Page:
A man prepares China Shipping containers to be unloaded from a ship in Los Angeles.[Agencies/China Daily]
Yuan appreciation and growing protectionism taking their toll
GUANGZHOU - China's exports will face major challenges created by the ongoing yuan appreciation and slow global economic recovery, trade officials have said.
"We don't have high expectations for the value of the contracts that will be signed at the China Import and Export Fair," the event's organizing committee spokesman Liu Jianjun said.
The 108th session of the fair, a key barometer of China's foreign trade situation, will open on Friday in Guangdong province's capital Guangzhou.
Nearly 23,600 domestic and overseas companies will participate in the fair - 240 more than in the previous session.
But fewer buyers from China's major trade partners, including the United States and European Union, have applied to attend. However, the number of purchasers from emerging markets, such as Africa and South America, has sharply increased.
"The major purchasing countries are cautious about choosing to join the fair because their domestic market outlooks are still blurry," Liu said.
Deputy Director-General of the Ministry of Commerce's Foreign Trade Department Su Jing said yuan appreciation and growing trade protectionism against China will deal a hard blow to the country's already fragile exports.
"The yuan will only fluctuate according to the market and economic conditions, and won't be subject to outside political pressure," Su said.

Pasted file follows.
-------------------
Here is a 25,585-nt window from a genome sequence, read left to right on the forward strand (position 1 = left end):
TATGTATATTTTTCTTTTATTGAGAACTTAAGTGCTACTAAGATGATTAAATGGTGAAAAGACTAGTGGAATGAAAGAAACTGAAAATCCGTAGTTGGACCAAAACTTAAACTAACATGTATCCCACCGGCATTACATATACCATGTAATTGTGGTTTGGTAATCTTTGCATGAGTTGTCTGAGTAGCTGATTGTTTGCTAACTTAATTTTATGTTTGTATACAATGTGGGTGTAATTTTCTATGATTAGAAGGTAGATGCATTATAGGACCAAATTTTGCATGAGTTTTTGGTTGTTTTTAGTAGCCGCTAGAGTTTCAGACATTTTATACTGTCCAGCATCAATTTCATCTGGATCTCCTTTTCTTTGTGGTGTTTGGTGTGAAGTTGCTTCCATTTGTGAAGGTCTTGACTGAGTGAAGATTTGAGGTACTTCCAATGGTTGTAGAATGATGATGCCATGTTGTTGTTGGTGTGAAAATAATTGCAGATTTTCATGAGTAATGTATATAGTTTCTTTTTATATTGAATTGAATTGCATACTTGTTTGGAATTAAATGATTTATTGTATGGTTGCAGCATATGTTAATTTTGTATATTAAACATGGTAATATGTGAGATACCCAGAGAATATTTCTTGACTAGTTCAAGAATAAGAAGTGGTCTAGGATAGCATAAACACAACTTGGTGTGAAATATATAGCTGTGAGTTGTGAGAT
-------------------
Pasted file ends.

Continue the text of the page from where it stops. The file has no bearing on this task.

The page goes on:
Chinese exports' thin profit margins will be "easily eroded" by any sudden exchange rate fluctuations.
China is among the countries most affected by trade protectionism, which has undergone a resurgence after the global financial crisis, as countries limit imports to help their industries.
Products involved in trade frictions between China and its major trade partners have evolved from labor-intensive goods to value-added products and even services.
"China has always acted in line with the WTO rules after its entry in 2001," said Su.
"Some Western countries are filing trade cases against China just to satisfy their voters and achieve other political goals."
China's export growth has been decelerating since June, China Customs figures show. Last month, it increased by 24.7 percent year-on-year, compared with 35.5 percent in August.
Economists have predicted China's export growth will slow down faster than import growth.
The third phase of this year's fair features a new import exhibition session to boost imports and narrow China's trade surplus.
Some 501 companies and sellers from 43 countries and regions have confirmed their participation in the import session, the organizing committee said.
"Companies from Europe and the US are more interested in displaying and selling their products to their Chinese counterparts than in buying from the fair," Liu said.
In the spring session, only five companies from five European countries were present in the import exhibition zone. But 32 companies from Europe and the US will attend the autumn session.
Gao Changxin contributed to this story.